The Real Lusaka

In my few days here, I feel like I’ve been to two Lusaka’s. The first Lusaka was big and overwhelming and scary, and I had no interest in exposing myself any more than necessary to it’s busy highways, sprawling neighborhoods, unfamiliar faces, and multiple languages. Our first two days here, we saw the guesthouse, the BU office, the lobby of the Ministry of Health, and the grocery store. We walked the 25 minutes from our guesthouse to the BU office all through residential areas that represented a fraction of a percent of Lusaka. In Lesotho, you can walk from one end of Maseru’s city center to the other in less than that. By the end of our first week in Swaziland, we knew all the major streets in Mbabane. This first Lusaka completely overwhelmed me and made me feel very much off my game. And the lack of success during our first couple days made me feel that much more intimidated by this mammoth country I know so little about.

I started to discover the second Lusaka during dinner at the Kalahari last night. Getting support from the Ministry of Health made me feel a bit warmer towards Zambia, so we were a bit more adventurous today. We wanted to visit the offices of the Churches Health Association of Zambia (CHAZ) to introduce ourselves and the study. Their offices were sandwiched exactly in the area that we were told to be wary of (halfway between Cairo Road and Lumumba Road). But rather than criminals, we met only people who went out of their way to ensure our safety. The taxi driver who took us to the offices instructed me not to put my purse in my lap lest someone snatch it through the open window. On our way out of the offices, the CHAZ guard wouldn’t allow us to leave the premises without finding us a taxi driver who he knew and trusted. We then went to meet a friend, Ruth Chikasa, at her shop on Cairo Road. We went out for lunch together, and had a great time catching up and talking about all the festivities around her niece’s upcoming wedding. She then insisted on finding us “her guy” to drive us safely to the University. So despite all the warnings, we have only encountered the kindest, most helpful, and protective individuals. I will be careful to not let my guard down completely, but I am really looking forward to experiencing more of this second Lusaka, which feels a much friendlier, much more inviting, much less intimidating place.

And for the first time since we arrived, we had a very full day (never thought I would be so happy about a packed schedule). After a full morning of dropping by offices at various institutions to introduce ourselves, we headed to the University of Zambia Research Ethics Committee to receive their comments (aka our sentence). They requested that our local supervisor feature more prominently in the application and that we include our local contact details, not just our U.S. contact information. That’s it. Amazing. After 2 months. We rushed back to the guesthouse to make the few changes and resubmit. Assuming that the Chair doesn’t take off early for the weekend, we should actually have an approval letter from the Research Ethics Committee by the end of the day tomorrow. Don’t get too excited…we still have to get the approval from the Ministry of Health. Keep praying!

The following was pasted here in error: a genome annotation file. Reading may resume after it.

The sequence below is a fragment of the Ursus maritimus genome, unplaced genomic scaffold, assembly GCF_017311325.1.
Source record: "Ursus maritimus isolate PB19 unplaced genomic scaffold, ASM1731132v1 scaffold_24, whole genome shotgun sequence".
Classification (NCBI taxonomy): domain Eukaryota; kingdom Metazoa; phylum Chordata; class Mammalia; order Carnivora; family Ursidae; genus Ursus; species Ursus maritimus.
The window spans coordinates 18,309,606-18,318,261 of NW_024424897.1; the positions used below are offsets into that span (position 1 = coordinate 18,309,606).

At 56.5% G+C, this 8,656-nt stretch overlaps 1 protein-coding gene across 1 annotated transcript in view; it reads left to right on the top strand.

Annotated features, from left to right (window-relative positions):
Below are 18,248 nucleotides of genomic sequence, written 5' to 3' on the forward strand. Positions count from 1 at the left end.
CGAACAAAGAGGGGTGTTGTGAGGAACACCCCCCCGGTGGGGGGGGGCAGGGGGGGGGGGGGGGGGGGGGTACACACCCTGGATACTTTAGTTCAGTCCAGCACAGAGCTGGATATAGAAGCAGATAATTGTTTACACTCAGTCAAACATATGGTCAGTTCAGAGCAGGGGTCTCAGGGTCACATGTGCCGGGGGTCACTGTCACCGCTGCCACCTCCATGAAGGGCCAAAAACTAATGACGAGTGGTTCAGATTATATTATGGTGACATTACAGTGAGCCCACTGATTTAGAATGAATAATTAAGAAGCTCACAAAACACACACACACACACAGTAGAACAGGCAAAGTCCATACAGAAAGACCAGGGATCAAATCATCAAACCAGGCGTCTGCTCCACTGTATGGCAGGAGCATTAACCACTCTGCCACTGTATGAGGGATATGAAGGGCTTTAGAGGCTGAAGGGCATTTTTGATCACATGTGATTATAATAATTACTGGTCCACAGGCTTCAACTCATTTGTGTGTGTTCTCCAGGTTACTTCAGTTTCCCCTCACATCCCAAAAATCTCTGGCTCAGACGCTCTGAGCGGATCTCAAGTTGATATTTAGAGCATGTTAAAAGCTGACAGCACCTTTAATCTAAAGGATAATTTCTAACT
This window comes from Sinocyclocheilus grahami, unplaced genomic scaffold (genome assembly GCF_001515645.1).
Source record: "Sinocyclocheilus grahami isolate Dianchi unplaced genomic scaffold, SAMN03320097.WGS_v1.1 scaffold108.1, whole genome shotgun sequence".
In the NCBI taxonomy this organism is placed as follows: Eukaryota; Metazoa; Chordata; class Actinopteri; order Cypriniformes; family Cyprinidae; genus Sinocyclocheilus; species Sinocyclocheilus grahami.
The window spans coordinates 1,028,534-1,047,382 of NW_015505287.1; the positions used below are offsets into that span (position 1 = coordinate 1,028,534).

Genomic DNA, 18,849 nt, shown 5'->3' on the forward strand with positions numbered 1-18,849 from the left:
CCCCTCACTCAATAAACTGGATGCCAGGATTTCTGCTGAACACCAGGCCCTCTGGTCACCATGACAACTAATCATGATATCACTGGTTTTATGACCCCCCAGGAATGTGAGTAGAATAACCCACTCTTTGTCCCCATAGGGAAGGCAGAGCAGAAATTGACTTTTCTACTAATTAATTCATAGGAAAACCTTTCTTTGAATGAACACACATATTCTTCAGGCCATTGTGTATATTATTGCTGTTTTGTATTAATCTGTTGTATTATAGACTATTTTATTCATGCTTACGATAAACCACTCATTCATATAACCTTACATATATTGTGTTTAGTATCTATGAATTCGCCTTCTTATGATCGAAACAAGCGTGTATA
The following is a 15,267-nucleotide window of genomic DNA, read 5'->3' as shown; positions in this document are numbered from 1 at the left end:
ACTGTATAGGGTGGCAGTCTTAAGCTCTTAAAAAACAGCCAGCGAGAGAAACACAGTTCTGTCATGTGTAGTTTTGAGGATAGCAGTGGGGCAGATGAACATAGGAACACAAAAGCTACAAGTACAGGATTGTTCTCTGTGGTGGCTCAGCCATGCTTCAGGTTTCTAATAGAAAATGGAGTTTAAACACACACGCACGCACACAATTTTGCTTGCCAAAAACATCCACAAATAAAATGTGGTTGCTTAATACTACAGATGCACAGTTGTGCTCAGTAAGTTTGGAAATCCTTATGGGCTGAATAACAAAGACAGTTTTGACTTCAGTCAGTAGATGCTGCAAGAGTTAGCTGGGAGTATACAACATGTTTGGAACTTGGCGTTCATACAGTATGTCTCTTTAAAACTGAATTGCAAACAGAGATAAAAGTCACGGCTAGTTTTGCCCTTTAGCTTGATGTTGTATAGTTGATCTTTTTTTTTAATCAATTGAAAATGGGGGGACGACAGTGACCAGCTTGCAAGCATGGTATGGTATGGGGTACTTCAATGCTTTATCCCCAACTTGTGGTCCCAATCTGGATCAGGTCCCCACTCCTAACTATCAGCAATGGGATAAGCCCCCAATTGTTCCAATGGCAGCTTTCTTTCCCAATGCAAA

After a rather exhausting day, we find out that the guesthouse wants us to change rooms a third time…this is particularly interesting since they only have four rooms. After several years of traveling back and forth to Lesotho, I discovered that I function much better if I completely settle in to my temporary home since living out of a suitcase leaves me feeling constantly scattered. My method usually works just fine…not today. It took over an hour to transfer all our things from one room to the other. I was very glad that I had negotiated a free dinner for us in exchange for the inconvenience, and it was oh so worth it…the best food we’ve had on our travels yet. If anyone wants a fabulous meal in Lusaka, eat at the Nena’s Guesthouse Restaurant…just be sure you have a few hours to spare when you go.

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